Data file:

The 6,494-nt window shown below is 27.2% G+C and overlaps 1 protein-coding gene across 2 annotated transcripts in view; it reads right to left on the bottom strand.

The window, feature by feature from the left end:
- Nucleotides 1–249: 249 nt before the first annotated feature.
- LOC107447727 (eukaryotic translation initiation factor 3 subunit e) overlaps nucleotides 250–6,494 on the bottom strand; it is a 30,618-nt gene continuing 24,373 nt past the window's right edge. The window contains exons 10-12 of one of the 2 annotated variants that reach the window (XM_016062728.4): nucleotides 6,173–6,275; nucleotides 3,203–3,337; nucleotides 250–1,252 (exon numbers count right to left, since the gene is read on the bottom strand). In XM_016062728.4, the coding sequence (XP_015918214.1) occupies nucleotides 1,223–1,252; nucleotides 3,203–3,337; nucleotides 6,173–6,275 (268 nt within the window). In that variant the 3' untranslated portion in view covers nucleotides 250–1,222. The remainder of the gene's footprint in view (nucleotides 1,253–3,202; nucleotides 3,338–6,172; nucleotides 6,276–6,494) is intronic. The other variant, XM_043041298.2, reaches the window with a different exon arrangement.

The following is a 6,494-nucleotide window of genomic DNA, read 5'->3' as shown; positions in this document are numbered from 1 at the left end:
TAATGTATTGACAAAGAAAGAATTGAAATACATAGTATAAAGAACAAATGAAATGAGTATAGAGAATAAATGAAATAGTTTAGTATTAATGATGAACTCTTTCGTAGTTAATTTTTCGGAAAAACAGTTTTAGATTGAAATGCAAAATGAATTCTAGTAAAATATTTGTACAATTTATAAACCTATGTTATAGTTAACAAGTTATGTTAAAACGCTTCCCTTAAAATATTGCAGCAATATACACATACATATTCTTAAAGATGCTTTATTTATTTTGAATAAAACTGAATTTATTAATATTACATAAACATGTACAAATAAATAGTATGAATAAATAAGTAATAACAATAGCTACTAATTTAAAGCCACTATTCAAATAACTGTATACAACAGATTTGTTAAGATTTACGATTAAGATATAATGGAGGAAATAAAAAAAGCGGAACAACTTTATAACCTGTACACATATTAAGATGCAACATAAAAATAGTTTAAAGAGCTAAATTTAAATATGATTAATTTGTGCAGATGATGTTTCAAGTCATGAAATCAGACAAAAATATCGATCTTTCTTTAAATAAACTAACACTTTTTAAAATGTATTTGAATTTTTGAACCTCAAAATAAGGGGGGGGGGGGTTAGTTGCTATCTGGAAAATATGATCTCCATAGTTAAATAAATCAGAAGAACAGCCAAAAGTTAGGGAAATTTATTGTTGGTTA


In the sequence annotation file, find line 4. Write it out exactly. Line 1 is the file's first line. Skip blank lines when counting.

- LOC107447727 (eukaryotic translation initiation factor 3 subunit e) overlaps nucleotides 250–6,494 on the bottom strand; it is a 30,618-nt gene continuing 24,373 nt past the window's right edge. The window contains exons 10-12 of one of the 2 annotated variants that reach the window (XM_016062728.4): nucleotides 6,173–6,275; nucleotides 3,203–3,337; nucleotides 250–1,252 (exon numbers count right to left, since the gene is read on the bottom strand). In XM_016062728.4, the coding sequence (XP_015918214.1) occupies nucleotides 1,223–1,252; nucleotides 3,203–3,337; nucleotides 6,173–6,275 (268 nt within the window). In that variant the 3' untranslated portion in view covers nucleotides 250–1,222. The remainder of the gene's footprint in view (nucleotides 1,253–3,202; nucleotides 3,338–6,172; nucleotides 6,276–6,494) is intronic. The other variant, XM_043041298.2, reaches the window with a different exon arrangement.